Barbara and Frank – we’re delighted to recognize your contributions to the Congregational Summer Assembly with this Citation.  Your names have been placed on the plaque at the back of the Meeting House and members of the congregation can greet you outside after the service.

2007 and earlier - Past Recipients of the Citation for Service to the Assembly

1979 - George Gibson

1980 - Mary Sherwood Hill

1981 - Catherine Stebbins

1982 - Emilie Williams

1983 - Jean and Russ Petrick

1984 - Joe Reeve

1985 - Norman Johnson

1986 - Agnete Hunt

1988 - Laurence Van Tuyl

1989 - A. Ray Cartlidge

1992 - Lucile and John Hawley

1993 - Charles (Bud) French

1994 - Katy and Hugh Gosnell

1995 - Eileen and Karl Rauschert

1995 - Evelyn Walter

1996 - Elsie and Bob Walton

1997 - Betsy Petersen

1998 - Arthur (Bud) Strong

1999 - Marjorie Pearsall-Groenwald

2000 - Doris and Dave Robertson

2001 - Jane and Telfer Mook

2002 - Lou Pray

2003 - Russell Freeburg

2004 - Bill Dahman

2006 - Kent Murmann

2007 - Jim and Luanne Buzzell

Citation for Long and Valued Service to the Assembly, 2011


AUGUST 7, 2011

Each year the Citations Committee reflects on the generous sharing of time and talent by members of our community and introduces one of those individuals to you.  Sometimes we learn of contributions that are quiet and behind the scenes – sometimes they are out where everyone is aware of them.  In the process we discover many things about what makes the Congregational Summer Assembly such a special place for all of us – and one of these things is how the concept of service to the community is a family value that is carried out from generation to generation.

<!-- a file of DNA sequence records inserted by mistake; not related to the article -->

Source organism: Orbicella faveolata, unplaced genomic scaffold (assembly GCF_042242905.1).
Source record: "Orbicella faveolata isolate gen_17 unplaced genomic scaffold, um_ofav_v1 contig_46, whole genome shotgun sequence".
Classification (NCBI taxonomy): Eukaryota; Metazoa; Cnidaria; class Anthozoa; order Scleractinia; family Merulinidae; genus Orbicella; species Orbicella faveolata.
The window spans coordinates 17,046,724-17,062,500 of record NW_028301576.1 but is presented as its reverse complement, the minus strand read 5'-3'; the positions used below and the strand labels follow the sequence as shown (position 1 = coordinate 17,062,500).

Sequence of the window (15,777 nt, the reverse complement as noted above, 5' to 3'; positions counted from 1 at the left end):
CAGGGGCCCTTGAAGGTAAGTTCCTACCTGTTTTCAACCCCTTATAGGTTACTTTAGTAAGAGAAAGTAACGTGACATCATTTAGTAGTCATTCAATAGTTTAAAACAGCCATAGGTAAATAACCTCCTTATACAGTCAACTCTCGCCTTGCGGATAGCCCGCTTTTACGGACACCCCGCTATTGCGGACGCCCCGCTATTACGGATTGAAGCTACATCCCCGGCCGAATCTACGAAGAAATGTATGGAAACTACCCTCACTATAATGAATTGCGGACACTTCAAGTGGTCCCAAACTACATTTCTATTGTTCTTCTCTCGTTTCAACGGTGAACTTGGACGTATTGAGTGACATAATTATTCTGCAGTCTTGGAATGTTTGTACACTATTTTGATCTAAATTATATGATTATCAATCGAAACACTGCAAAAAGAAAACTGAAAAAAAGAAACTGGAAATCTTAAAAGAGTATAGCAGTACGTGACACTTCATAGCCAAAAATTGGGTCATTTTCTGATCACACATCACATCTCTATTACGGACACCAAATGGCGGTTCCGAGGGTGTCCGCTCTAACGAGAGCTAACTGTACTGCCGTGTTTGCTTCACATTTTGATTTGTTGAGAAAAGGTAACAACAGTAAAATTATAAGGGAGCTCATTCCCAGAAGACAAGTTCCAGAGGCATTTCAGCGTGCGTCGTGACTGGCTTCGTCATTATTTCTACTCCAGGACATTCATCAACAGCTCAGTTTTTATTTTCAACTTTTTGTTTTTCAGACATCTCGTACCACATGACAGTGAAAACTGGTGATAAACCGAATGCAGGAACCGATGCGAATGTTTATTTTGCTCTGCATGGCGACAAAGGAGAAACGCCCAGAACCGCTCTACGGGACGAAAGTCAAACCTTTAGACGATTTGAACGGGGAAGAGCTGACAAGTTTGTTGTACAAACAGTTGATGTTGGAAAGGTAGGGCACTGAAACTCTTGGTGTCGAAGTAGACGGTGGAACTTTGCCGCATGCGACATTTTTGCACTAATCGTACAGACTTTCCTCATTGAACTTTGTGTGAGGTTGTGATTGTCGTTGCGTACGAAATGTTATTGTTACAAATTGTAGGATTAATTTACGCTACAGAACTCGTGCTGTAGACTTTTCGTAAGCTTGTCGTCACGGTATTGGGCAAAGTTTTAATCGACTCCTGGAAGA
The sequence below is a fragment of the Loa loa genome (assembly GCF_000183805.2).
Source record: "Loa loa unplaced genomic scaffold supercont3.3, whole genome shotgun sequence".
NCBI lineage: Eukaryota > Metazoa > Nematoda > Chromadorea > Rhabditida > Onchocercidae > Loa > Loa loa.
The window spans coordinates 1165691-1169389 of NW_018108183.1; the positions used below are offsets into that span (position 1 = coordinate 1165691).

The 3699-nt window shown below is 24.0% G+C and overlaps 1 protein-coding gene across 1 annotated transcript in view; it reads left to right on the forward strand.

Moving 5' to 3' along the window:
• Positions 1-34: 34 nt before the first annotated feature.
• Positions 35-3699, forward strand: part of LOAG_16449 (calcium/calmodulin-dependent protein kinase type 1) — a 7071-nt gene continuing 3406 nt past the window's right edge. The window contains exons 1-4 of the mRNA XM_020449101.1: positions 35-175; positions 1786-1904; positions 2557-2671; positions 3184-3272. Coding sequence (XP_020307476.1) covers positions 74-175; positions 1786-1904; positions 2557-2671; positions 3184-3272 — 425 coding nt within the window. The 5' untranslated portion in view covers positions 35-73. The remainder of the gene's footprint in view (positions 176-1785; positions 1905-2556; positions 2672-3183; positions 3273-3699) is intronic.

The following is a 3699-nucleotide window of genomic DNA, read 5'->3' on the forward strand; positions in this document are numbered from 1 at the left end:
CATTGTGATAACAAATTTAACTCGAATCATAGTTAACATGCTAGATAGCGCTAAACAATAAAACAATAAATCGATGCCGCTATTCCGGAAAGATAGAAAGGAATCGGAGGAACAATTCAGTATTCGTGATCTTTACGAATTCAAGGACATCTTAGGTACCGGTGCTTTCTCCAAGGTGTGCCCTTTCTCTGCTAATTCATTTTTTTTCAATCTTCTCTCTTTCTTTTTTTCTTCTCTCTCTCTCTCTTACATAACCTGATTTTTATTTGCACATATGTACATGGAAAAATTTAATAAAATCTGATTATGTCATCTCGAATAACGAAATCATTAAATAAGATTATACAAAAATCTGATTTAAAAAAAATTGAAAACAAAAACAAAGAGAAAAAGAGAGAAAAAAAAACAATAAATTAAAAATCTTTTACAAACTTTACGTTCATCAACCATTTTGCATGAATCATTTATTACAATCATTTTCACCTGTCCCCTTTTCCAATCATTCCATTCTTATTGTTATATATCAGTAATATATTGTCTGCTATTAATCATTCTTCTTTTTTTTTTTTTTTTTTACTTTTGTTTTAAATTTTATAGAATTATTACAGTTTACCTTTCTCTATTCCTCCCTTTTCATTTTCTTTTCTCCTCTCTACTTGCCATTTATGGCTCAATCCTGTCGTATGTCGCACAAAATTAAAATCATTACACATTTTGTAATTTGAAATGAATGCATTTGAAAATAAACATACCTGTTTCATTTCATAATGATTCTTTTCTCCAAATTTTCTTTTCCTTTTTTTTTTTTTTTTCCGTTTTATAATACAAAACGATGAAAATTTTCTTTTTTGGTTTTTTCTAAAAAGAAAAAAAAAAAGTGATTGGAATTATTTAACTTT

The person we recognize this morning spends so many hours of each summer here in the Meeting House that a lot of people think she’s part of the paid staff.  And she is so closely identified with music that many people have no idea how much she does and has done here that has been totally unconnected to music. So I look forward to telling you more about her – MARILYN STIMSON WINTER.

It’s impossible to tell the story of Marilyn’s involvement in the Assembly without acknowledging her parents, Dr Edward Stimson and Emily Maclean Stimson.  They were larger than life in more than height and and are rightly seen as the role models for their three daughters – Kay, Marjorie, and Marilyn -  in representing what the Assembly is all about.